The Birth Trauma Trust aims to raise awareness of birth trauma, its link to perinatal wellbeing and mental health and how women are cared for, they also have a Facebook page: 

https://www.facebook.com/birthtraumatrust/

Getting my motivation back! 


I’ve lost my motivation lately, with so much going on like the Easter holidays, going away and then coming back 3 days early due to Lou having Chicken Pox! And now wondering if and when Moo will get them! 

I’m struggling to find my next direction, Moo is going to take a bit longer than I first thought to settle into an early years setting and we’ve had a lot going on lately in terms of her being referred to the Paediatrician for her sensory issues and finding out that she too has Hypermobility and has been referred for Orthotic supports. I want to work for me, to get the old me back and give me a focus, but I have had to accept that my children, especially Moo, need me at home at the moment and then there’s the results of my initial Adult ASD assessment still to come and I’m confused as to whether I should return to the only career I’ve known for 13 years or try a new direction! In an ideal world I’d love to use the skills in researching, writing, blogging and social media that I’ve developed over the last year but finding it a struggle to find anything relevant. 

Today (23/04/17) I was inspired by a friend who ran the London Marathon to raise funds for Acorns Children’s Hospice, who have helped her family a great deal. I got emotional watching the coverage to think about what an amazing achievement it is to do something like this. I was also delighted to hear that this year’s charity of the year for the London Marathon was ‘Heads Together,’ a charity that was founded by the Duke and Dutchess of Cambridge and Prince Harry. 

Read more here: www.headstogether.org.uk

Their aim is to end the stigma attached to mental health, which is something that I’m so pleased about. For many years I felt ashamed of having anxiety and depression, I didn’t openly talk about and try to hide how I was feeling, even from those closest to me. Even today I sometimes find that if I openly talk about mental health issues that people still tend to change the subject and I can tell (after years of teaching myself,) that this isn’t something that the person is comfortable talking about. 

This week I watched a BBC programme called ‘Mind over Marathon,’ and it reliterated to me that there are so many benefits of exercise for mental health issues, exercise is also one of the most effective ways to improve your mental health. 

“Regular exercise can have a profoundly positive impact on depression, anxiety, ADHD, and more. It also relieves stress, improves memory, helps you sleep better, and boosts overall mood.”

Source: www.helpguide.org


I’ve been struggling with my weight since 2009, when I had a severe bout of depression and ever since I took a certain sort of medication I’ve been struggling, after never going above a size 14 before the age of 27.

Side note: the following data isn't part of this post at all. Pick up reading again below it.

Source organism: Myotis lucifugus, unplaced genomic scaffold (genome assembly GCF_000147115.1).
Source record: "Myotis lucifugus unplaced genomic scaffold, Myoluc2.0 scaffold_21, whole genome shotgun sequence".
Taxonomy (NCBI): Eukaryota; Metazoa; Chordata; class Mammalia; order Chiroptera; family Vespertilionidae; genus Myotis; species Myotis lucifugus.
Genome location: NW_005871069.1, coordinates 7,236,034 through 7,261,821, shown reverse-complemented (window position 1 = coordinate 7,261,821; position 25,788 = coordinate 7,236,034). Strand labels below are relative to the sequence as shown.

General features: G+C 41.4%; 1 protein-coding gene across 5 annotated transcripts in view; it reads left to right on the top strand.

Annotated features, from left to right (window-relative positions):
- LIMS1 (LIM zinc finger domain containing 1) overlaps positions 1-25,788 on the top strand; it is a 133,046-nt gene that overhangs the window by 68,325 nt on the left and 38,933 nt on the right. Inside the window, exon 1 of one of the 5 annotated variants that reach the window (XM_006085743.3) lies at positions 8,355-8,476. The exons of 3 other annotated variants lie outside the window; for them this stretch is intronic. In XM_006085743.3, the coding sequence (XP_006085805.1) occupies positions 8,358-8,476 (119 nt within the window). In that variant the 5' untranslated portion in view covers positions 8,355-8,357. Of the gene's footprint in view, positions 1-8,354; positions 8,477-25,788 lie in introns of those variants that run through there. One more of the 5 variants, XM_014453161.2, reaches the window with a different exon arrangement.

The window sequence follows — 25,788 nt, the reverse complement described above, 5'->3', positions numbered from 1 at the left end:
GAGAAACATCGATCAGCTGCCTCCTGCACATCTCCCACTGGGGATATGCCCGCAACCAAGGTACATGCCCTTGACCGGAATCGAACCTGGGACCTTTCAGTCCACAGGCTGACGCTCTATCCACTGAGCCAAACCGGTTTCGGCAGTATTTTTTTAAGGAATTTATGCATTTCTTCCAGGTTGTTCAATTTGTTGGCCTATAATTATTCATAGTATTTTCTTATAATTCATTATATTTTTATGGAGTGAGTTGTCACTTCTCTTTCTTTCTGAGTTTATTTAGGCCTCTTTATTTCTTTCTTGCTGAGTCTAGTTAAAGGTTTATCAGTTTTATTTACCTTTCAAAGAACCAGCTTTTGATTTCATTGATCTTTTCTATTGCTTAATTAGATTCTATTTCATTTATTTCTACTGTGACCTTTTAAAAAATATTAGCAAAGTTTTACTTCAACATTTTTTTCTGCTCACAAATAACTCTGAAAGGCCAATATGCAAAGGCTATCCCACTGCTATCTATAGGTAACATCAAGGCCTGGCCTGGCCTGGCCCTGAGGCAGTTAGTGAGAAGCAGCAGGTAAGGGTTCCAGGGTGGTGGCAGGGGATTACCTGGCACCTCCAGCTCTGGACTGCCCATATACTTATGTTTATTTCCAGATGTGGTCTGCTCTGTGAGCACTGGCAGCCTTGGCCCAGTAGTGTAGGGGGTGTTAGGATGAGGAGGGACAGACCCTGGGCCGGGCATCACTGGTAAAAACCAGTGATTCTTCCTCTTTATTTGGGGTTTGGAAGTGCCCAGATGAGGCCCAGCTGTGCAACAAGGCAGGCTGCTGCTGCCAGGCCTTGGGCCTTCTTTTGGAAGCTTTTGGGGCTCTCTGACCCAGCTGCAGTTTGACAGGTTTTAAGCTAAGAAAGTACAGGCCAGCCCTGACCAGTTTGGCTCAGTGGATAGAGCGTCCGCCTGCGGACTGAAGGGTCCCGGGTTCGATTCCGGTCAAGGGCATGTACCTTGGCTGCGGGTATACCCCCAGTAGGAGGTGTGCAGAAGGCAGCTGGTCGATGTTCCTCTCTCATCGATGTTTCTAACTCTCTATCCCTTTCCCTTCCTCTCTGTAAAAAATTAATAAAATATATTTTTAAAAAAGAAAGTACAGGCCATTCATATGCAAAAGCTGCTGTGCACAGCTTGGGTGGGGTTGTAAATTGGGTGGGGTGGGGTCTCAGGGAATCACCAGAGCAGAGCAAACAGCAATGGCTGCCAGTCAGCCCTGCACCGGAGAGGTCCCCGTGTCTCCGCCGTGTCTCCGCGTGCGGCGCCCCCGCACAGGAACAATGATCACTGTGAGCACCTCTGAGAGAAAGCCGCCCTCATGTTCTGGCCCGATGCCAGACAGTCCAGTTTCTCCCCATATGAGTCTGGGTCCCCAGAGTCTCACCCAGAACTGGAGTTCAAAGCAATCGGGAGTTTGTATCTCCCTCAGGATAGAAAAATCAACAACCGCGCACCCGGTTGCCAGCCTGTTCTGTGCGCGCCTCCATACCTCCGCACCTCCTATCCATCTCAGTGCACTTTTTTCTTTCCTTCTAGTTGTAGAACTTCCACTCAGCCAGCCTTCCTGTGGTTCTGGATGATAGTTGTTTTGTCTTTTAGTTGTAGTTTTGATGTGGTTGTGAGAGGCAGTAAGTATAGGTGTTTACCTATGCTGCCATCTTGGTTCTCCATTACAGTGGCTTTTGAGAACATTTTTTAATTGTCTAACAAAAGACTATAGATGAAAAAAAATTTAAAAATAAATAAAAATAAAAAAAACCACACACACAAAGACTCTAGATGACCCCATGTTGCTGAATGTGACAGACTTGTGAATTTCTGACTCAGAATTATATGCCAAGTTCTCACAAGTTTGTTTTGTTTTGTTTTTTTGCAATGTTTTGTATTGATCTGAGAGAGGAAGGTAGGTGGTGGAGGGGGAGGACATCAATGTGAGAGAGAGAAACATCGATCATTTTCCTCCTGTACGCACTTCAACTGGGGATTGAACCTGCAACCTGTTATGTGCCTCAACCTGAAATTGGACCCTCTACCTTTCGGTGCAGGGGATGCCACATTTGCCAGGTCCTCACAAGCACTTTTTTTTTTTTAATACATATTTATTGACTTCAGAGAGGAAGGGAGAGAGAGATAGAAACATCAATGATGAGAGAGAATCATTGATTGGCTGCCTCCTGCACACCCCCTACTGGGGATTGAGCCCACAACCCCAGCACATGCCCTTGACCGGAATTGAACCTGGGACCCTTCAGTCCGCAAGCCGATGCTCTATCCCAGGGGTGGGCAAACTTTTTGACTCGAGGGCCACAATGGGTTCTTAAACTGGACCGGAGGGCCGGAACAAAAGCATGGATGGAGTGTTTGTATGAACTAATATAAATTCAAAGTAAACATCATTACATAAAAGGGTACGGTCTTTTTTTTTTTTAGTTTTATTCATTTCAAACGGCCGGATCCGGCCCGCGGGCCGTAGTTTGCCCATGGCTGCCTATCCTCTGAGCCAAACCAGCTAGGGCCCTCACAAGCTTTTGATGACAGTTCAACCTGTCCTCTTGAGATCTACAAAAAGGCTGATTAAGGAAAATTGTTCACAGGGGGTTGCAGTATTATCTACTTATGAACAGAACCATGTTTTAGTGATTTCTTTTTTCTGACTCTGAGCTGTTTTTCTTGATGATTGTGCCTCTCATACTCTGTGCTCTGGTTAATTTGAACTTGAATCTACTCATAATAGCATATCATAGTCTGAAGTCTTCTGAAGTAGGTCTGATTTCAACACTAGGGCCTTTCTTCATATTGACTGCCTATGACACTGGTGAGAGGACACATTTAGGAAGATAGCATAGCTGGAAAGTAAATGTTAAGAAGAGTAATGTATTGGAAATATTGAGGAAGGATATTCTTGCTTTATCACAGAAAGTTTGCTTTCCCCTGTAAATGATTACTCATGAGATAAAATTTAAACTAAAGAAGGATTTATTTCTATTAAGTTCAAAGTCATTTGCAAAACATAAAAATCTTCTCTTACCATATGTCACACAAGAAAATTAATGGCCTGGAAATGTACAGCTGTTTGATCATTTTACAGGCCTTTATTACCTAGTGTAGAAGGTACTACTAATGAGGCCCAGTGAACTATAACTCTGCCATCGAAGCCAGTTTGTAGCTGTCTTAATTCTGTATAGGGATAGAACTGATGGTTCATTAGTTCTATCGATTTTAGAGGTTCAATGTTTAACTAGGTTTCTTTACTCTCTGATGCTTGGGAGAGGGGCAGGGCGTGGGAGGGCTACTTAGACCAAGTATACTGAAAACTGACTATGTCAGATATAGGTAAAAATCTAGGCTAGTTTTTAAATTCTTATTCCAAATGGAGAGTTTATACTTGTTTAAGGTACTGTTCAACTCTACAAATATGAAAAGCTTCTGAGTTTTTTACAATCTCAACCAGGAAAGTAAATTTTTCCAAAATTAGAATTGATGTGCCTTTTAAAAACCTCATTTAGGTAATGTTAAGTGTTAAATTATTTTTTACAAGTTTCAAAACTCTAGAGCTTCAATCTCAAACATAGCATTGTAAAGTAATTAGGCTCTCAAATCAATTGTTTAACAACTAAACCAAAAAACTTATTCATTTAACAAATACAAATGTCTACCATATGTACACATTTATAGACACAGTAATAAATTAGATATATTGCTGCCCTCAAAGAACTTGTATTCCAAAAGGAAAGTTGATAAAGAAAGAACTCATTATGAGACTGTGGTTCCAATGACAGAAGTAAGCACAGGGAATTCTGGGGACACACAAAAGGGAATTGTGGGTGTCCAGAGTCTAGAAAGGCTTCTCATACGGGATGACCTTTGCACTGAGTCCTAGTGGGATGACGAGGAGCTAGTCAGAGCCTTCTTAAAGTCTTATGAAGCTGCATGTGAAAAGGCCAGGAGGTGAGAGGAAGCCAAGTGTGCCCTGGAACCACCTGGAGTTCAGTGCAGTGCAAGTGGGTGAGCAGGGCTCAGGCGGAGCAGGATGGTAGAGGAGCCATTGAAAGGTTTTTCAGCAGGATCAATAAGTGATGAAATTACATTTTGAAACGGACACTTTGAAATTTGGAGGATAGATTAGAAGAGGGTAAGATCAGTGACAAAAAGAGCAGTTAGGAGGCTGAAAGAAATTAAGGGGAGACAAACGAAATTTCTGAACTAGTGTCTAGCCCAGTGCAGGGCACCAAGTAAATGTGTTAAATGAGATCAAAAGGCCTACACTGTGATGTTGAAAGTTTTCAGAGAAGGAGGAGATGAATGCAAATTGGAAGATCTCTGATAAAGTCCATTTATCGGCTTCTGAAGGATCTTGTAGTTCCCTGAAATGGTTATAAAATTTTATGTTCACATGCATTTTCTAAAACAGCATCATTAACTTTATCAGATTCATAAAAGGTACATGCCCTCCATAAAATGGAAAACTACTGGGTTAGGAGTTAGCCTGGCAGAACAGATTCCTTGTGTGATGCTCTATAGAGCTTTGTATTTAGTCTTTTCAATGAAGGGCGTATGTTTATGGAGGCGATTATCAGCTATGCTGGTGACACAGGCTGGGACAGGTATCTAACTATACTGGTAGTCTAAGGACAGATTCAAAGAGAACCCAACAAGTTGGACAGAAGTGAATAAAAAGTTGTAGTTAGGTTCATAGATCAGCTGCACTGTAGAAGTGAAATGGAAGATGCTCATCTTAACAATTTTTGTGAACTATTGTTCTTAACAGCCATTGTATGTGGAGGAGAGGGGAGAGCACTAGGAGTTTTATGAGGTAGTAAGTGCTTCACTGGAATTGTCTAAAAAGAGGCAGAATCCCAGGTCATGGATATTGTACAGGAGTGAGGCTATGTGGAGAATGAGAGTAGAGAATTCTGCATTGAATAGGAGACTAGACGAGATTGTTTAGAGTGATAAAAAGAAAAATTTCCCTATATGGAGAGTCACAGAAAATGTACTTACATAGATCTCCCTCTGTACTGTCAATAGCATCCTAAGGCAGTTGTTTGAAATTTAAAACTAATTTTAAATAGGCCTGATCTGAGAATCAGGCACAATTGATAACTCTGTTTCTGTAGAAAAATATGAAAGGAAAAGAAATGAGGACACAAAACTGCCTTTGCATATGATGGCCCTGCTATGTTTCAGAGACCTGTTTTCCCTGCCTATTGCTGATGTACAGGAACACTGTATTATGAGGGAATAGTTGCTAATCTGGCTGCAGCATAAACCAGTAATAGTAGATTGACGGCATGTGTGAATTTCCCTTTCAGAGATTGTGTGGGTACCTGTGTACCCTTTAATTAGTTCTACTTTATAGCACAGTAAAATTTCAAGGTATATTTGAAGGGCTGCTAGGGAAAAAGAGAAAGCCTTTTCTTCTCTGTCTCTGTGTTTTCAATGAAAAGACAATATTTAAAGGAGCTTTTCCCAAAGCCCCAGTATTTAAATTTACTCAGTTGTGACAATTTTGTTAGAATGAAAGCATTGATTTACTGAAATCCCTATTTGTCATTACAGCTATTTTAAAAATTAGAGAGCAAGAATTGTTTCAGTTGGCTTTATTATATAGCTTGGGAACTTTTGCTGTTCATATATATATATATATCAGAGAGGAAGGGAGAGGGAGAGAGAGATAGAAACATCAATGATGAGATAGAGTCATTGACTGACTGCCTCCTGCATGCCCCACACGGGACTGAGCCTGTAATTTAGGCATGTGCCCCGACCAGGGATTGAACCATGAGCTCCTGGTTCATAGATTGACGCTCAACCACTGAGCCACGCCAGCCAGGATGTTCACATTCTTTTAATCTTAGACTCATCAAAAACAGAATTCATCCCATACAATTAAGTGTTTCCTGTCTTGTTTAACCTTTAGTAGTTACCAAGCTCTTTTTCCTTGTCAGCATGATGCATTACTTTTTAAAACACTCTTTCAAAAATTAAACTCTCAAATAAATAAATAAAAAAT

Since July ’16 I have been struggling with back pain and I’ve recently had physio sessions as it was found that my pelvis had been out of line since having Moo in March 2015. I found it difficult to walk and therefore difficult to do any sort of exercise, I also struggle to find the time or money for gym sessions due to having 2 young children at home. I recently explained during my initial assessment for ASD that I often felt ‘silly’ doing exercise, this is probably due to being laughed at as a child, I was tall, un-coordinated and clumsy, I didn’t like looking silly or drawing attention to myself and therefore I’d avoid situations that didn’t make me feel comfortable. As an adult I haven’t stepped foot in a gym since my last experience where a gym member commented to the gym instructor: “you’ve got your work cut of there,” implying about myself which really hurt me and I never went back. 

I’m very much in the “I don’t care what people think” mode at the moment so I decided to download a walking app on my phone and I took a picture of how I currently look as a motivational tool, (as I hate having my photo taken!) 


We’re lucky to live in a village in the countryside where there are plenty of public right-of-way paths, so I set out after my girls were in bed and it was lucky that it was a lovely sunny evening. 

When you have sights such as these it’s a fantastic motivation: 


So I’m planning to try and get a walk in every evening now it’s lighter and keeping a track of my time so I can try and beat this the next day! 

I felt so motivated when I returned home after my walk and I’m hoping that it does eventually turn into a bit of a run! I don’t think I’ll be running the London Marathon any time soon, but I do hope to try and be involved with some sort of sponsored event next year. 

Thanks for reading 🙂